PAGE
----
Say & See
As if taking a cue from the old See & Say children’s toys, Microsoft now has a Say and See mentality. Last night, after some work and sports I had an hour or two free. Since my Xbox 360 was already on, I simply said, “Xbox Hulu Plus” and boom, I was in my Hulu Plus account. It’s not fully integrated just yet and leaving the first menu requires you to have a controller handy. But it’s very cool as you can say “Xbox play video one” and it plays the video. Is that not cool?!
They are hoping to bring more of this to the Xbox dashboard and video services in the very near future with a new update to the dashboard software and I say, bring it! No remote, no controller is great and so intuitive. I can’t wait for Bing voice so I can do things like check news etc without having to pick up a controller. It would be great if it could also read the news so I could multitask.
Game (TV, film, streaming) on!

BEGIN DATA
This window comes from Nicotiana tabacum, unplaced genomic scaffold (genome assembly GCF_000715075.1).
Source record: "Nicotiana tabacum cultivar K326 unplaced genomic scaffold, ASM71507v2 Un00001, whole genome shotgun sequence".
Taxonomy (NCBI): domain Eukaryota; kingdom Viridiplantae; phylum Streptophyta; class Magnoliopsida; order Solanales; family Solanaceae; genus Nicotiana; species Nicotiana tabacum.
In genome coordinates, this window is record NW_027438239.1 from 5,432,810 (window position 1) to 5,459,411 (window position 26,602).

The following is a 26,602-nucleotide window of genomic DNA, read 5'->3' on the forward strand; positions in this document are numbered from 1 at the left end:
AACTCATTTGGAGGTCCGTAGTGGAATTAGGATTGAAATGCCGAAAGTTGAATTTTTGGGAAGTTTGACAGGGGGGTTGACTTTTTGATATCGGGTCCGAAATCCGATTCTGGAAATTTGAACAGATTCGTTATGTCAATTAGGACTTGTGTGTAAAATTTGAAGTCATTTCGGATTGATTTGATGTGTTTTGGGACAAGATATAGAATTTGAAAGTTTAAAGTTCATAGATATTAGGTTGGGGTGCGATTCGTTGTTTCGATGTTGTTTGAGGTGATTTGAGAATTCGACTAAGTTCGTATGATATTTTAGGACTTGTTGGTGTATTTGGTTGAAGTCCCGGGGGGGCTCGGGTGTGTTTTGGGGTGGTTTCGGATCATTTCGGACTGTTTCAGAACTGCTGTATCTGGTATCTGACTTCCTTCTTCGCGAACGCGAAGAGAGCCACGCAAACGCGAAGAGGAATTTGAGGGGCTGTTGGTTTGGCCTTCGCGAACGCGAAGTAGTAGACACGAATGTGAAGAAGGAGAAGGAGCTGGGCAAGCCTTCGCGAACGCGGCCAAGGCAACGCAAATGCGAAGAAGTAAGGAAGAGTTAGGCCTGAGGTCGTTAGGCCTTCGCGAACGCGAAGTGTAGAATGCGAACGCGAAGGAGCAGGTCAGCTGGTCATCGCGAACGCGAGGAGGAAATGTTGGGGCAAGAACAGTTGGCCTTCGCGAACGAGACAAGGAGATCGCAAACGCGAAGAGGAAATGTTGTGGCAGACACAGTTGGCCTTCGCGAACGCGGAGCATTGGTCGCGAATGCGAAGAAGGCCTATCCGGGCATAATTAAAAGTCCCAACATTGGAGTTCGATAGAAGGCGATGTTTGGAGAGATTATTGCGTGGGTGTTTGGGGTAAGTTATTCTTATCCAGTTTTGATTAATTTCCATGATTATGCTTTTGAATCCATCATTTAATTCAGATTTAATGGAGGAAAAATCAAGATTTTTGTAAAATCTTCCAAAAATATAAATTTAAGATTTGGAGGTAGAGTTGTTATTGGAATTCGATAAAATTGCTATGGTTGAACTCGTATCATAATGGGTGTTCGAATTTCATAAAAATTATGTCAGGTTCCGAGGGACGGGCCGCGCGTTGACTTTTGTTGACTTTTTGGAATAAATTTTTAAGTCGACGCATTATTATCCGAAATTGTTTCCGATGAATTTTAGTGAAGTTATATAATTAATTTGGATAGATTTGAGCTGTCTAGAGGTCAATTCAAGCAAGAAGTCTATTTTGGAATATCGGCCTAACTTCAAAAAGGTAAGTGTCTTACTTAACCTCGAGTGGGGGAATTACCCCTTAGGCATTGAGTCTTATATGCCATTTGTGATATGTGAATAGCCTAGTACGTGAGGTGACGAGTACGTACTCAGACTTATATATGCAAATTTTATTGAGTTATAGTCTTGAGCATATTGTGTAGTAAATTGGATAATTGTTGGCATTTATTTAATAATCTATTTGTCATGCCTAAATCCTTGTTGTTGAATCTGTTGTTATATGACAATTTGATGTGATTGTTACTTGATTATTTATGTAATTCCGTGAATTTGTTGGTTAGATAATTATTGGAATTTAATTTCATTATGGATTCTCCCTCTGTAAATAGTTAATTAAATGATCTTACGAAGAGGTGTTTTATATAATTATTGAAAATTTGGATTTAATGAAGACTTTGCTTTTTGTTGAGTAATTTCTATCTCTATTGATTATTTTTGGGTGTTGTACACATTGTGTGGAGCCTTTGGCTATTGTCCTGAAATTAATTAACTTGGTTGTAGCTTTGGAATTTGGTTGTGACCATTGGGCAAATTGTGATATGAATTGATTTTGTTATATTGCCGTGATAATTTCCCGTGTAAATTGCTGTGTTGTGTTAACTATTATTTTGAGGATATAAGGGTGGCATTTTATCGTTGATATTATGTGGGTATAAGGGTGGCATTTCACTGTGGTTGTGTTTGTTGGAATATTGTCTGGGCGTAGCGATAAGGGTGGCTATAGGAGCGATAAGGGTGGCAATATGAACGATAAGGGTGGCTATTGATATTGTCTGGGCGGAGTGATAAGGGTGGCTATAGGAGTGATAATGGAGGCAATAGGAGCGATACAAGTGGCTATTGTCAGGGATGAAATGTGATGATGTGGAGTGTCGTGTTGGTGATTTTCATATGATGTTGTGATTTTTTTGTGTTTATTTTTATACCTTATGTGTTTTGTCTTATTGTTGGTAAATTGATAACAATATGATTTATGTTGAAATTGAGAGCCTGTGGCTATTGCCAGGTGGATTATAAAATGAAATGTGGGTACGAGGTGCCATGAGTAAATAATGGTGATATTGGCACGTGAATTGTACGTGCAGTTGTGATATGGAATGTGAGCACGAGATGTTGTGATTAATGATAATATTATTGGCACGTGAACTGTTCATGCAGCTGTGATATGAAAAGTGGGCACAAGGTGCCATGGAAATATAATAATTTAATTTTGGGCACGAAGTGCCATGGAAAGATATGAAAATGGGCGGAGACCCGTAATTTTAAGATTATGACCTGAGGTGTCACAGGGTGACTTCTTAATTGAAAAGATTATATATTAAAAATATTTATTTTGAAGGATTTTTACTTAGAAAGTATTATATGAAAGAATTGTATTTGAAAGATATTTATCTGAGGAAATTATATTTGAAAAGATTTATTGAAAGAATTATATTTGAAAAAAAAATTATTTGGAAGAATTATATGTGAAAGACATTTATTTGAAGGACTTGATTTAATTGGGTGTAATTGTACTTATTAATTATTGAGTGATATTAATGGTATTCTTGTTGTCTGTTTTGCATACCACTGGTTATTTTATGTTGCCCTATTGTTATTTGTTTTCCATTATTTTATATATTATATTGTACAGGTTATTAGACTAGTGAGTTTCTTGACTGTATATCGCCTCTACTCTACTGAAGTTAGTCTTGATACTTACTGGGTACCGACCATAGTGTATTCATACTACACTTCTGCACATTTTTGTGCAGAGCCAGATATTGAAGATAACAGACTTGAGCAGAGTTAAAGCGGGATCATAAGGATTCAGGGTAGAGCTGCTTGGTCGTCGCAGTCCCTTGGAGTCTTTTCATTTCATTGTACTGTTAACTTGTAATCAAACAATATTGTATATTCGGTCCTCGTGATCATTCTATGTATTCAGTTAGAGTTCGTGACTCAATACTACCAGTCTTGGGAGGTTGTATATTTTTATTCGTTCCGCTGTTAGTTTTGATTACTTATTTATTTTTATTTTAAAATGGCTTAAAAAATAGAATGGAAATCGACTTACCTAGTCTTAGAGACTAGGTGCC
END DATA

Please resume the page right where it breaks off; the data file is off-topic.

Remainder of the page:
The great thing about this deal is that we’ll have one box to play games, watch regular TV (whether DVR’d on-demand or live) and get streaming video from Hulu, etc. For those of us who haven’t got a connected Blu-Ray or TV this could be an ideal situation if you don’t want to upgrade to a new TV. The added bonus over a device like Roku, Boxee, Google and Apple TV is that it’s an all in one solution. Granted there’s no real web browsing on the Xbox 360, but hopefully with Bing voice search that won’t be far behind. I am also eager to see what kind of social TV options there will be. The Xbox 360 already has some social networking connectivity but it’s quite limited. With speech-to-text capabilities it could really be expanded so that when you’re watching that season premier or new streaming blockbuster you can just say “Xbox Facebook status update” and then speak your update without ever leaving the program (which would of course automatically pause until you were ready to watch again).